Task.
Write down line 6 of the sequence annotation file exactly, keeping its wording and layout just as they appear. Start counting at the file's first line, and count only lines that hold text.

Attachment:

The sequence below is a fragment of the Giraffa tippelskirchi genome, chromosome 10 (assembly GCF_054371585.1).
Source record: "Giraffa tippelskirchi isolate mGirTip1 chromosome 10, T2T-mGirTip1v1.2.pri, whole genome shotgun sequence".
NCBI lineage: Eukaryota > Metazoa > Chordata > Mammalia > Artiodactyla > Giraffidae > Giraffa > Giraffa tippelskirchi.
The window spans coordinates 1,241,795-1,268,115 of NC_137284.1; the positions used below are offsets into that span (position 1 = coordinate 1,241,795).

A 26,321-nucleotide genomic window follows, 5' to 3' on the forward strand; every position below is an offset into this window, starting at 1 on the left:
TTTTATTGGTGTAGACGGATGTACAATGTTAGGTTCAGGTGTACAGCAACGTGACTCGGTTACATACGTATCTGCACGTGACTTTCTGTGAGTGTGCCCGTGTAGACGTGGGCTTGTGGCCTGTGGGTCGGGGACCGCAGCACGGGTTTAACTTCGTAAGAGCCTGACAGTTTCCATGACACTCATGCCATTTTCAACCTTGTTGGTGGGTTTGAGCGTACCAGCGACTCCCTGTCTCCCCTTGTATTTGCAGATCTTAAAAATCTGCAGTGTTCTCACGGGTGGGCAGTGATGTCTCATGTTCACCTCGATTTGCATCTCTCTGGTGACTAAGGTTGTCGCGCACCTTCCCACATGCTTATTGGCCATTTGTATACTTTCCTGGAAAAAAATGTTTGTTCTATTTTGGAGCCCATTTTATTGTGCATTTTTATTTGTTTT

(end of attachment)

TTTTATTGGTGTAGACGGATGTACAATGTTAGGTTCAGGTGTACAGCAACGTGACTCGGTTACATACGTATCTGCACGTGACTTTCTGTGAGTGTGCCCGTGTAGACGTGGGCTTGTGGCCTGTGGGTCGGGGACCGCAGCACGGGTTTAACTTCGTAAGAGCCTGACAGTTTCCATGACACTCATGCCATTTTCAACCTTGTTGGTGGGTTTGAGCGTACCAGCGACTCCCTGTCTCCCCTTGTATTTGCAGATCTTAAAAATCTGCAGTGTTCTCACGGGTGGGCAGTGATGTCTCATGTTCACCTCGATTTGCATCTCTCTGGTGACTAAGGTTGTCGCGCACCTTCCCACATGCTTATTGGCCATTTGTATACTTTCCTGGAAAAAAATGTTTGTTCTATTTTGGAGCCCATTTTATTGTGCATTTTTATTTGTTTT